Muslims are the BNP’s new target

Why Muslims are these men’s current target

By Geoff Brown

Morning Star, 20 September 2006

A sinister alliance has developed between far-right groups and Islamist extremists who are united in their hatred of Jews, Israel and zionism and are contributing to increasing anti-semitism in Britain.

At least that’s how Ruth Gledhill of The Times reported the findings of the all-party parliamentary inquiry into anti-semitism.

The report had expressed “particular concern about a new, ‘symbiotic’ relationship between the traditional perpetrators of anti-semitism – the far-right and some Islamist extremists – who are united in their hatred of all things Jewish,” she continued.

In fact, the only example of this supposed alliance offered by the report is that some material has appeared on the website of the Muslim Public Affairs Committee (MPACUK) and also on far-right websites, though there is no indication that the material was anti-semitic rather than anti-zionist.

MPACUK may have an obsession with zionism which some of us would regard as counterproductive, but it is hardly an “extremist” organisation. Its primary concern is to encourage young Muslims to engage with the political process in Britain. And the suggestion that MPACUK enjoys a “symbiotic relationship” with fascism is preposterous.

The fantasy about an alliance between fascists and Muslims in promoting hatred against the Jewish community also ignores the fact that the dominant far-right organisation in Britain, the British National Party, has now almost entirely abandoned public anti-semitic propaganda in favour of inciting hatred against Islam.

This does not mean that the BNP has suddenly rid itself of anti-Jewish bigotry. The party’s basic cadre remains a gang of unreconstructed Hitler admirers and Holocaust deniers.

However, after Nick Griffin took over the BNP leadership from John Tyndall in 1999, he launched a process of “modernisation” that set out to transform the BNP’s political image with the aim of making the party electable.

In an article published in the fascist magazine Patriot shortly before he deposed Tyndall as chairman, Griffin explained his new strategy to the BNP membership.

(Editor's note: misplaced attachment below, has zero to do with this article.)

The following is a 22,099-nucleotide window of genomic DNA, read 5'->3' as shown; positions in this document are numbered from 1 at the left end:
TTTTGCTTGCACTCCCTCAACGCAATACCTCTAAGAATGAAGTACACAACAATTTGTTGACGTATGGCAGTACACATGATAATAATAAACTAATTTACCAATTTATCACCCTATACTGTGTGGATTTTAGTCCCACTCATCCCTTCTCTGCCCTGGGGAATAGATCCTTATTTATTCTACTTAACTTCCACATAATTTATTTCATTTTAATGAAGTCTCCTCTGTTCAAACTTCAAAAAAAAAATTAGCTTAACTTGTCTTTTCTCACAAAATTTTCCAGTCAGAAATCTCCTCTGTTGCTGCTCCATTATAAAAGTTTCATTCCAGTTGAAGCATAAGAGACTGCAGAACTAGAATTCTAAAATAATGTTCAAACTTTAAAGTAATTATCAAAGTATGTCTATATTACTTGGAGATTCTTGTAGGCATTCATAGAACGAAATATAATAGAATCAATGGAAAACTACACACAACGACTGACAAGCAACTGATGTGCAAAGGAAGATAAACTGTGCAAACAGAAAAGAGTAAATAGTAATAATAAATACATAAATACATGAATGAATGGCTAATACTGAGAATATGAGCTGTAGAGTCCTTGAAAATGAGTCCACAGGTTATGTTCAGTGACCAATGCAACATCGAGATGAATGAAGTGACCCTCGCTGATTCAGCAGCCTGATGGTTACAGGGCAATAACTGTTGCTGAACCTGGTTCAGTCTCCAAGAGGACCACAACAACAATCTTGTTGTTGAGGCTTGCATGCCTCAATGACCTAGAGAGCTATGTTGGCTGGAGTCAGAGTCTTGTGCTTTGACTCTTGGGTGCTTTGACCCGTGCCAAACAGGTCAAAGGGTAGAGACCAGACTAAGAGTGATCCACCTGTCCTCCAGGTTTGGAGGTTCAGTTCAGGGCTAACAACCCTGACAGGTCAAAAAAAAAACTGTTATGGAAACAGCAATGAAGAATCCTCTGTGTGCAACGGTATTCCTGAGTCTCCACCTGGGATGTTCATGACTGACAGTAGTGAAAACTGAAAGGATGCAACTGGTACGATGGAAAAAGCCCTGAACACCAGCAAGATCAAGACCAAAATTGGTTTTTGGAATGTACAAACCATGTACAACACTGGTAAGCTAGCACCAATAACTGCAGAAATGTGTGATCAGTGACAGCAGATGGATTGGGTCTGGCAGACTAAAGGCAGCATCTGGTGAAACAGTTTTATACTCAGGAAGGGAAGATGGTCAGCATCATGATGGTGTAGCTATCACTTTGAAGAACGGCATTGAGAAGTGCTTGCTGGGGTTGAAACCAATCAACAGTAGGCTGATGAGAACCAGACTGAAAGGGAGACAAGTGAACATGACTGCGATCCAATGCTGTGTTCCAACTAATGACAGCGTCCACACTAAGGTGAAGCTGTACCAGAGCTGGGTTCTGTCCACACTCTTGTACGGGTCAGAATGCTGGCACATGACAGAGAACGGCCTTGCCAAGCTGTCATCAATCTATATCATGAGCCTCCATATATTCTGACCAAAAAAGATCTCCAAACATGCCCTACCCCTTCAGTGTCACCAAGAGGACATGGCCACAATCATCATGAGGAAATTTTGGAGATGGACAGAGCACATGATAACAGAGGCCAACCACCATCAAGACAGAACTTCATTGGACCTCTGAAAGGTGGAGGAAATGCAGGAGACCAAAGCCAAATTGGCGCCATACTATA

“Of course, we must teach the truth to the hardcore, for, like you, I do not intend this movement to lose its way. But, when it comes to influencing the public, forget about racial differences, genetics, zionism, historical revisionism (Holocaust denial) and so on – all ordinary people want to know is what we can do for them that the other parties can’t or won’t.”

In 2005, in an interview for the right-wing zionist website Think-Israel, Griffin “explained” that his party no longer promoted “the old fantasies about learned elders of Zion controlling the world and the rabid anti-semitism that they reflect and incite.” He added: “The idea that ‘the Jew is the enemy’ is simply over for us now and not a moment too soon, because now we can get on with the real struggles.”

And, for Griffin, the most important of these “real struggles” is against Muslims.

In an article posted on the BNP website earlier this year, Griffin stated emphatically: “To even hint of making common cause with Islam – or put ourselves in a position when opponents can suggest to the masses that this is the case – is political insanity.”

He rejected the arguments of “those ‘hardliners’ who would rather attack the Jews than the Muslims,” condemning them as “people whose one-track concern about ‘the Jews’ is blinding them to the clear and present danger of resurgent Islam.”

Griffin argued that, rather than attacking the Jewish community, “We should be positioning ourselves to take advantage for our own political ends of the growing wave of public hostility to Islam currently being whipped up by the mass media.”